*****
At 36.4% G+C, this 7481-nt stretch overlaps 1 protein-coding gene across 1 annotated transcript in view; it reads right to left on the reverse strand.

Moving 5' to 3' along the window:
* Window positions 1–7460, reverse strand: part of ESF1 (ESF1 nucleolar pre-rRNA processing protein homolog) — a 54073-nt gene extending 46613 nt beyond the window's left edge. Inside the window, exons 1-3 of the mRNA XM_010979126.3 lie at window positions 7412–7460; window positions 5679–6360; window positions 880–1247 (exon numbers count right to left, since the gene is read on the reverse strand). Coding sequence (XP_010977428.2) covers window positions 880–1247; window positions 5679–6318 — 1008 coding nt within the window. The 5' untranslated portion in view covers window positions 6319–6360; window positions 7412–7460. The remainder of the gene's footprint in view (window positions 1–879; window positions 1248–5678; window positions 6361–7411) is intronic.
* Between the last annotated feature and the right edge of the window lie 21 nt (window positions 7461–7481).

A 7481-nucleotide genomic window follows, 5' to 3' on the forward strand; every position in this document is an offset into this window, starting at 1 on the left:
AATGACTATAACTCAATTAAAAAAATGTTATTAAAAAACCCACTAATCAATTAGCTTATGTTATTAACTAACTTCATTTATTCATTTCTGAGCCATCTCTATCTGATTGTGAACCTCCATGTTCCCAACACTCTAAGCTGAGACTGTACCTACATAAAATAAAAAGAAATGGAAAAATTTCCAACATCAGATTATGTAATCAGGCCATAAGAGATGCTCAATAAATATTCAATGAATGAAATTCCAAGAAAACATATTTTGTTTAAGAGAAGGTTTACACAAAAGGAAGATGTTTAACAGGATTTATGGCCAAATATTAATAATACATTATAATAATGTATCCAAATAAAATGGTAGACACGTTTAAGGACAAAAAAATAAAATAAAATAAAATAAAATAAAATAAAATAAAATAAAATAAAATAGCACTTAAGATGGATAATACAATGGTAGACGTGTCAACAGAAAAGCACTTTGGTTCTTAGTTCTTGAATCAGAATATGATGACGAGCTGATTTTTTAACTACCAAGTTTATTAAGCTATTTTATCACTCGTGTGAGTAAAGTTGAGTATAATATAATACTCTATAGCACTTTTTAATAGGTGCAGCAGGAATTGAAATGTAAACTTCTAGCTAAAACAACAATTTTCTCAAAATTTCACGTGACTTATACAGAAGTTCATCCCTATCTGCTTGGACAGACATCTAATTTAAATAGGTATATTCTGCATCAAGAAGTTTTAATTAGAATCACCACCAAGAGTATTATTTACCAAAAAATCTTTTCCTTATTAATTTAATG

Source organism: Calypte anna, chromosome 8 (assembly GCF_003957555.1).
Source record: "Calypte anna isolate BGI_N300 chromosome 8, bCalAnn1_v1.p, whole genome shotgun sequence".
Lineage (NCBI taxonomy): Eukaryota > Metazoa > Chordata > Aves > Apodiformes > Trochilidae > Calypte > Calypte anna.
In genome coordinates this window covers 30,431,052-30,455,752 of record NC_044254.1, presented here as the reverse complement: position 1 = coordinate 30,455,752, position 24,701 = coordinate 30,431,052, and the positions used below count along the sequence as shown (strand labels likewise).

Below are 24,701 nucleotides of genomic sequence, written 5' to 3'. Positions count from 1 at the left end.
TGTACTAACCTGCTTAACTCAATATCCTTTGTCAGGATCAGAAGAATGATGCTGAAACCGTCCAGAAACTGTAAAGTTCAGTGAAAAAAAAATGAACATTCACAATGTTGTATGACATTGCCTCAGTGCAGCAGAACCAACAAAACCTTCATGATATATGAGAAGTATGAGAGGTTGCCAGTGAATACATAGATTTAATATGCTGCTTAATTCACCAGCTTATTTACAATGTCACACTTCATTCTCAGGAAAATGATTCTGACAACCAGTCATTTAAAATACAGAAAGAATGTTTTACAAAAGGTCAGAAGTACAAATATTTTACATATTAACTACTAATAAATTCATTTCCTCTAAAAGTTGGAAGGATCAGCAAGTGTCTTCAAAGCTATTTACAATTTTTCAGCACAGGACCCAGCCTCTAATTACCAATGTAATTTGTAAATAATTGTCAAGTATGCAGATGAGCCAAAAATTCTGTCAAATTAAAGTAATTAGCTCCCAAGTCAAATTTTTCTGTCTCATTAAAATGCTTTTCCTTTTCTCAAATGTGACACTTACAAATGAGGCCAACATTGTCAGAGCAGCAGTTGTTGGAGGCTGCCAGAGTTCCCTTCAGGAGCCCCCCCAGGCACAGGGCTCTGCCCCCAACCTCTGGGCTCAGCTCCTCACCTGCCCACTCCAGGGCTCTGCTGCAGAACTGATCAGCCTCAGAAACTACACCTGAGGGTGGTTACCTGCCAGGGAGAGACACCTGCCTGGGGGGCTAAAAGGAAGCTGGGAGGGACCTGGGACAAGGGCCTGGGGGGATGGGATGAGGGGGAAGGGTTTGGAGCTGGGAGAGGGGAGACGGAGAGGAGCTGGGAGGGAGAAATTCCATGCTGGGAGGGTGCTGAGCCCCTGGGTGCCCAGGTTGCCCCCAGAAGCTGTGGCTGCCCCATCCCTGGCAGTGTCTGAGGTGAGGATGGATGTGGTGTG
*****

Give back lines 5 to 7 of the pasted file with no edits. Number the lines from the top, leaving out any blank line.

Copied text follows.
A 7481-nucleotide genomic window follows, 5' to 3' on the forward strand; every position in this document is an offset into this window, starting at 1 on the left:
AATGACTATAACTCAATTAAAAAAATGTTATTAAAAAACCCACTAATCAATTAGCTTATGTTATTAACTAACTTCATTTATTCATTTCTGAGCCATCTCTATCTGATTGTGAACCTCCATGTTCCCAACACTCTAAGCTGAGACTGTACCTACATAAAATAAAAAGAAATGGAAAAATTTCCAACATCAGATTATGTAATCAGGCCATAAGAGATGCTCAATAAATATTCAATGAATGAAATTCCAAGAAAACATATTTTGTTTAAGAGAAGGTTTACACAAAAGGAAGATGTTTAACAGGATTTATGGCCAAATATTAATAATACATTATAATAATGTATCCAAATAAAATGGTAGACACGTTTAAGGACAAAAAAATAAAATAAAATAAAATAAAATAAAATAAAATAAAATAAAATAAAATAGCACTTAAGATGGATAATACAATGGTAGACGTGTCAACAGAAAAGCACTTTGGTTCTTAGTTCTTGAATCAGAATATGATGACGAGCTGATTTTTTAACTACCAAGTTTATTAAGCTATTTTATCACTCGTGTGAGTAAAGTTGAGTATAATATAATACTCTATAGCACTTTTTAATAGGTGCAGCAGGAATTGAAATGTAAACTTCTAGCTAAAACAACAATTTTCTCAAAATTTCACGTGACTTATACAGAAGTTCATCCCTATCTGCTTGGACAGACATCTAATTTAAATAGGTATATTCTGCATCAAGAAGTTTTAATTAGAATCACCACCAAGAGTATTATTTACCAAAAAATCTTTTCCTTATTAATTTAATG

Source organism: Calypte anna, chromosome 8 (assembly GCF_003957555.1).